Fighting obesity means fighting evolution's urges to gorge
By Jennifer Kearney-Strouse
To fight obesity, physicians and patients must fight evolution, according to David S. Tichansky, MD, associate professor of surgery at Thomas Jefferson University in Philadelphia.
“We're all genetically programmed to eat as much as we possibly can at every possible opportunity, and when we're given a choice to select the sweetest-tasting choice,” he said at his session on “Obesity: The Disease and Its Management” at Internal Medicine 2012 in April. “That is what our brains want to do. That's what we're up against.”
To help combat genetics, as well as contributing psychosocial, societal and cultural factors, Dr. Tichansky said that physicians should start early, be proactive rather than reactive, and incorporate discussions of activity and nutrition into every visit.
“When you first meet folks, you'll see the evolution of a BMI [body mass index] of 25, then their BMI is 27, 28, 29, 30, it just keeps marching up,” he said. “To jump on somebody when their BMI is 35 and you say ‘You know, you're really overweight,’ they're going to lock you out. You're not going to be a good team, and that's going to be hard to treat.”
Talking about weight is often easier said than done, Dr. Tichansky acknowledged. It can be difficult for physicians to bring up a patient's weight, so they often just avoid the subject. Also, many obese patients don't realize they're obese.
“If patients are asked what they think about their weight, a lot of them will say, ‘Well, I think I'm fine,’” he said. “You have to get your patients to see the extra weight and then have an educated discussion about it.”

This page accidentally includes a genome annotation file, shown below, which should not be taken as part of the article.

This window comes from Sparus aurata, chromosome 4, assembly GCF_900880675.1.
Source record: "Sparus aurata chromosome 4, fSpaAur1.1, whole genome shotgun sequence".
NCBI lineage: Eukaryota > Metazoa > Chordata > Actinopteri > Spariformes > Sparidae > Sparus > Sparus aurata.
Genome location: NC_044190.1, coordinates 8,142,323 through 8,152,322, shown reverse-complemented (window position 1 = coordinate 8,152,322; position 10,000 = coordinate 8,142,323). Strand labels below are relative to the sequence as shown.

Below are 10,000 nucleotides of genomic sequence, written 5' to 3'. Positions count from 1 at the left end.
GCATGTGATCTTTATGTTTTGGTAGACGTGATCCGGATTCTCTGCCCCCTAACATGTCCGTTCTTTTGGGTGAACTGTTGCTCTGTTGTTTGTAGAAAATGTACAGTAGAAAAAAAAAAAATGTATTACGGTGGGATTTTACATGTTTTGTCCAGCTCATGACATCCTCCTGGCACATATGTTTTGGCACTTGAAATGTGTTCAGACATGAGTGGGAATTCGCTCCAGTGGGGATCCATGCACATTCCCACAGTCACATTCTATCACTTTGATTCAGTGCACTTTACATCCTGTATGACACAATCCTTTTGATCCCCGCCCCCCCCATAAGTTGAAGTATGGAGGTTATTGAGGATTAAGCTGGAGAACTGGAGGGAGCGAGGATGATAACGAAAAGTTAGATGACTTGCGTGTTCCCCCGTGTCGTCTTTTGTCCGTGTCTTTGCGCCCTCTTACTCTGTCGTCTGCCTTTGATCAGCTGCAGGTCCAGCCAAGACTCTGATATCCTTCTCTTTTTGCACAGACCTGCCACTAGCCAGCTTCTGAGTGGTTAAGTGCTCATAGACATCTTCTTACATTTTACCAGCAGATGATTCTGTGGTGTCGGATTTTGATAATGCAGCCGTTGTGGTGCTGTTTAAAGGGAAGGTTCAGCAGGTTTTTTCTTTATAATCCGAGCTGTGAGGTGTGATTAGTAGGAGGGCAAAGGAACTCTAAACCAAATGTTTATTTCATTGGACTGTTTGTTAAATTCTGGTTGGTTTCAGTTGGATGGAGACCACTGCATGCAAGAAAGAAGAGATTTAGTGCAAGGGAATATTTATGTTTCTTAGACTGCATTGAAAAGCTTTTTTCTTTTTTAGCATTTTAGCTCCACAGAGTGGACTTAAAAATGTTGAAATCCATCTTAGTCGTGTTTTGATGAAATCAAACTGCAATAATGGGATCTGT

Activity is an important component in losing weight, Dr. Tichansky said, and while activities of daily living help, they aren't enough. Metabolic activity is the goal, and adding and using muscle mass is the best way to be metabolically active.
He stressed, “You not only have to add the muscle. You have to use it.”
He recommended telling patients to break up their activity into shorter time frames in order to burn more calories. Often, if physicians recommend an increase in exercise, patients will offer to increase their cardio from 20 minutes to 30.
“Don't do that,” Dr. Tichansky said. “If you have 30 minutes, which is the hardest part, do 10 minutes of something else.”
Good food, good fuel
He also discussed the importance of diet and nutrition and how to communicate that to patients. “What society thinks of as good food is generally not good fuel,” he said. “Now, good food can be looked at another way, which is that nutritious food is good fuel.”
Physicians should get patients in the habit of distinguishing between “brain hunger” and “stomach hunger,” Dr. Tichansky said. Ways to do that include controlling portion size, chewing slowly, eating “free foods” like carrots and celery, and waiting 20 to 30 minutes before eating something else.
“Use your brain to think about food all the time,” he said. “Is this something good that I'm putting in my mouth? Do I need it? And is it going to help me or hurt me?”
Tell patients that when they serve themselves food, they should still be able to see the plate. The ideal meal to aim for includes mostly lean protein, about 50 grams per day, and veggies, Dr. Tichansky said.
“You really want to start educating your patients about protein. Unfortunately it's the most expensive, but it's what you want to push first,” he said.